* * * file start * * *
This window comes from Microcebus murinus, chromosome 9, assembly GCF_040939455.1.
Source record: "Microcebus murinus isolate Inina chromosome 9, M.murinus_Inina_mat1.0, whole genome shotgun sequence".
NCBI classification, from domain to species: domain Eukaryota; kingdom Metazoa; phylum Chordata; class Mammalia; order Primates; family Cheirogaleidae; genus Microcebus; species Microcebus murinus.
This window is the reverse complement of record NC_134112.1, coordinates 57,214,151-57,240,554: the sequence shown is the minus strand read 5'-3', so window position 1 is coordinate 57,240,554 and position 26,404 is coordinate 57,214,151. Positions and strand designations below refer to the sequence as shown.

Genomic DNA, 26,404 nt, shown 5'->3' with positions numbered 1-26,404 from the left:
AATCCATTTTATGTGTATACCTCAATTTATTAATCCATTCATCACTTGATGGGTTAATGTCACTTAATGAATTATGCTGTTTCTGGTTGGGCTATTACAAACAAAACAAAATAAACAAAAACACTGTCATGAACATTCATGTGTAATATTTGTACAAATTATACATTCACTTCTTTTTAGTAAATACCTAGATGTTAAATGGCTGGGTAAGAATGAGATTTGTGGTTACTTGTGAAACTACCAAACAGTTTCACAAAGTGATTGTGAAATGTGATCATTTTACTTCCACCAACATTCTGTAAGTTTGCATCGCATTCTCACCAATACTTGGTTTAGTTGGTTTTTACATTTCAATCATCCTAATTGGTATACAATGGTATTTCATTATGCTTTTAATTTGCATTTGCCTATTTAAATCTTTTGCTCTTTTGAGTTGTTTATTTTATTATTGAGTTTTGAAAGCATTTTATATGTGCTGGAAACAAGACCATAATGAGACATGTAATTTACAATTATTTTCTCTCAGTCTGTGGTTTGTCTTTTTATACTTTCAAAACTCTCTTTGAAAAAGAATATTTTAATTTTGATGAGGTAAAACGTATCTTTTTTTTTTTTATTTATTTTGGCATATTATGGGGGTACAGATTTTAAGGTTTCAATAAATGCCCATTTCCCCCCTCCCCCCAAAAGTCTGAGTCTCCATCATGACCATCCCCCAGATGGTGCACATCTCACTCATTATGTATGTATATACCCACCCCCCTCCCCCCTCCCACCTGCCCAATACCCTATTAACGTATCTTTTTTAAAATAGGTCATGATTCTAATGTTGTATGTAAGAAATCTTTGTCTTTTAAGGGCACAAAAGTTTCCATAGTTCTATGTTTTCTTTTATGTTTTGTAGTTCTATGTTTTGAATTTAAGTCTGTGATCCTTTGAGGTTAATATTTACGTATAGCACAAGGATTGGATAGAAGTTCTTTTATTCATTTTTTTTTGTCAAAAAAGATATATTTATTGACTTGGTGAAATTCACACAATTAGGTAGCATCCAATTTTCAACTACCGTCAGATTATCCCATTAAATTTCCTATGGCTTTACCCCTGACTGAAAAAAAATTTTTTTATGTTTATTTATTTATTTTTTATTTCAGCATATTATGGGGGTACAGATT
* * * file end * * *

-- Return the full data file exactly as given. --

This window comes from Microcebus murinus, chromosome 9, assembly GCF_040939455.1.
Source record: "Microcebus murinus isolate Inina chromosome 9, M.murinus_Inina_mat1.0, whole genome shotgun sequence".
NCBI classification, from domain to species: domain Eukaryota; kingdom Metazoa; phylum Chordata; class Mammalia; order Primates; family Cheirogaleidae; genus Microcebus; species Microcebus murinus.
This window is the reverse complement of record NC_134112.1, coordinates 57,214,151-57,240,554: the sequence shown is the minus strand read 5'-3', so window position 1 is coordinate 57,240,554 and position 26,404 is coordinate 57,214,151. Positions and strand designations below refer to the sequence as shown.

Genomic DNA, 26,404 nt, shown 5'->3' with positions numbered 1-26,404 from the left:
AATCCATTTTATGTGTATACCTCAATTTATTAATCCATTCATCACTTGATGGGTTAATGTCACTTAATGAATTATGCTGTTTCTGGTTGGGCTATTACAAACAAAACAAAATAAACAAAAACACTGTCATGAACATTCATGTGTAATATTTGTACAAATTATACATTCACTTCTTTTTAGTAAATACCTAGATGTTAAATGGCTGGGTAAGAATGAGATTTGTGGTTACTTGTGAAACTACCAAACAGTTTCACAAAGTGATTGTGAAATGTGATCATTTTACTTCCACCAACATTCTGTAAGTTTGCATCGCATTCTCACCAATACTTGGTTTAGTTGGTTTTTACATTTCAATCATCCTAATTGGTATACAATGGTATTTCATTATGCTTTTAATTTGCATTTGCCTATTTAAATCTTTTGCTCTTTTGAGTTGTTTATTTTATTATTGAGTTTTGAAAGCATTTTATATGTGCTGGAAACAAGACCATAATGAGACATGTAATTTACAATTATTTTCTCTCAGTCTGTGGTTTGTCTTTTTATACTTTCAAAACTCTCTTTGAAAAAGAATATTTTAATTTTGATGAGGTAAAACGTATCTTTTTTTTTTTTATTTATTTTGGCATATTATGGGGGTACAGATTTTAAGGTTTCAATAAATGCCCATTTCCCCCCTCCCCCCAAAAGTCTGAGTCTCCATCATGACCATCCCCCAGATGGTGCACATCTCACTCATTATGTATGTATATACCCACCCCCCTCCCCCCTCCCACCTGCCCAATACCCTATTAACGTATCTTTTTTAAAATAGGTCATGATTCTAATGTTGTATGTAAGAAATCTTTGTCTTTTAAGGGCACAAAAGTTTCCATAGTTCTATGTTTTCTTTTATGTTTTGTAGTTCTATGTTTTGAATTTAAGTCTGTGATCCTTTGAGGTTAATATTTACGTATAGCACAAGGATTGGATAGAAGTTCTTTTATTCATTTTTTTTTGTCAAAAAAGATATATTTATTGACTTGGTGAAATTCACACAATTAGGTAGCATCCAATTTTCAACTACCGTCAGATTATCCCATTAAATTTCCTATGGCTTTACCCCTGACTGAAAAAAAATTTTTTTATGTTTATTTATTTATTTTTTATTTCAGCATATTATGGGGGTACAGATT